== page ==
Throughout most of my life, holidays were spent at my grandmother’s home. She lived in a two-bedroom apartment in downtown Toronto for more than half of my life. On every occasion, my mother, brother, aunts, uncles, cousins and eventually my own children would pile around her tiny dining room table to share meals together. On special occasions, we would pull out Rummoli and, being the big spenders we were, would play for dimes. The only thing that was more sure than my brother winning the pot was that we would shit talk each other throughout. The family was quite witty and there would be much laughter.
As I got older, the Rummoli games seemed to happen less and less often but the shit talk continued. Only without the board game on the table, the shit we talked was appallingly literal. It was always shocking when my grandmother would bring up her BMs and what she did to stay ‘regular’ but the reality was, given who was at the table, I was the odd woman out. You see, my entire family suffers from Gastrointestinal disease. My mother, her brother, and my brother all suffer regularly. My grandmother had colon cancer in 2014, and like the warrior that she is, she had surgery to remove six inches of her colon, they stitched her up and without taking a single painkiller walked herself out of the hospital the next day! When they would dive into a conversation about their inner workings, I kept quiet and silently thanked the powers that be that this was not my affliction. That is, until after I was diagnosed with Acute Promyelocytic Leukemia and took my first IV chemotherapy infusion.
I have known for months that this article needed to be written, but to be honest, for all the shit-talking we did at grandma’s table, sharing about this is extremely embarrassing. However, I can not be the only person out there who has experienced the same during cancer treatment and recovery wondering, ‘Is this normal?’ Maybe so…but maybe not. I’ll share my experience, taboo as it is, and maybe it will give you pause. Maybe it’s worth investigating because the harsh reality of our guts is, that if they do not work correctly, it can lead to a slew of much worse things later on. So, let’s dive into shit talk!
I did not know much about cancer, or the side effects of treatment before I myself was diagnosed. I expected I would feel sick often, my hair would fall out and I would likely not be able to taste properly or at all. What I did not consider, until the very moment it became my reality is that chemotherapy would wreak havoc on my gastrointestinal system. If we stop to think about it, it makes perfect sense. All of that toxic liquid is being pumped into our veins and like anything else, it’s gotta come out one way or the other! Its very purpose is to kill bad cells in our body. Unfortunately, most cancer treatments still can not differentiate the good cells from the bad cells.
So, what makes up our digestive tract? Simply put, it is everything from our mouth to our anus. There is a common strong indicator of how our digestive system is tolerating treatment if we know what to look for. Mucositis is defined by National Cancer Institute as ‘A complication of some cancer therapies in which the lining of the digestive system becomes inflamed. Often seen as sores in the mouth.’. What’s important to note is, that just because the sores in our mouths heal up, does not mean the same thing is happening inside. The thing is, our GI system is not designed to deal with extreme toxins so when present, it completely disrupts the delicate balance of our insides and can throw them into a tailspin. This was my experience throughout all of treatment. While I spent significantly more time in the washroom than ever before, my mouth sores healed up within weeks.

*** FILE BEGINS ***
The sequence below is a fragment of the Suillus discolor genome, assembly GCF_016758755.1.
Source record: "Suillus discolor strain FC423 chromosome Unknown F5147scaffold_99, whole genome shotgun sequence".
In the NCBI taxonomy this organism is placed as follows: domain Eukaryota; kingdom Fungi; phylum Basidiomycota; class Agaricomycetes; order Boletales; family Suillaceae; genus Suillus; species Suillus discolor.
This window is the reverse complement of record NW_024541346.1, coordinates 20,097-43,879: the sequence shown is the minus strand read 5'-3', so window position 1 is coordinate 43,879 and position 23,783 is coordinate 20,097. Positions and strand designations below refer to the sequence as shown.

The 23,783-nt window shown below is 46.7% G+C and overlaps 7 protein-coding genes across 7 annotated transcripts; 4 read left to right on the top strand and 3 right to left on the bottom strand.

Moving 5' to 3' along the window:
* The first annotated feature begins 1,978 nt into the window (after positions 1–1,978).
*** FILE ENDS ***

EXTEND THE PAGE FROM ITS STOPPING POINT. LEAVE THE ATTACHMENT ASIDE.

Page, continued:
I was so excited to officially finish treatment in February 2020, so that I could enjoy my backyard on hot summer days and have a cider loaded with ice without having to worry about which medications I would have to take when and if I should avoid alcohol so as not to cause complications. Nope! Not summer 2020! I was excited to be free of treatment and to ‘get my life back.’
I was standing at my kitchen counter one afternoon after a delicious summer BBQ. Without any thought, I leaned up against the counter and pressed my belly against the edge. A sharp pain radiated through my belly. It was not the first time I had experienced such a pain but it did not usually happen in that spot. I always believed it would go away once I finished treatment. Was told most, if not all side effects would eventually go away but that one had not. In fact, it had gotten significantly worse. It was not unusual for me to wake up in the middle of the night during treatment in a cold sweat. The night sweats were so bad I would get out of bed and change into dry clothes. That was expected, but it had not typically been associated with belly pain. Yet, sometime after finishing IV treatment and long after the night sweats had stopped, I found myself waking up in the middle of the night in a sweat and with belly pain.
Due to the nature of my diagnosis, it required me to visit my oncologist often for checkups. Without fail, he would poke around my belly to make sure things felt normal. He never expressed any concerns with what he felt and so I asked him about what I was feeling. He told me my liver and kidneys were fine. That was great news but did not get to the heart of the problem. I explained the pain I was experiencing in my belly. Since his concern extended to the function of my liver and kidneys only, he suggested I speak with my primary physician. I had done that already. Given what my body had been through, my family doctor expressed that it was not surprising and my body required time to heal. She did suggest maybe I was experiencing symptoms of Irritable Bowel Syndrome or maybe Diverticulitis specifically because of where I was feeling pain, but because I had spent most of my life incapable of having BMs away from home, or during irregular times of the day, she decided we should start there.
While I was in treatment, I noticed that there were certain foods that did not sit right with me anymore. Most of them were not good for me anyway so it was simple to just avoid them. I used to love having a pop with pizza, but pop made me feel odd and I did not like it, nor do I need it so I just quit drinking it. Over time, I started noticing that more and more foods and drinks would instigate that sharp stabby pain in the left side of my belly. Alcohol was one – while super sad, I could not justify tolerating the pain, white pasta was another one. Even blueberries seemed to upset my belly. We were well into cleaning out our kitchen of less favorable options as these discoveries were taking place, so again, we just swapped out white starches for whole grains.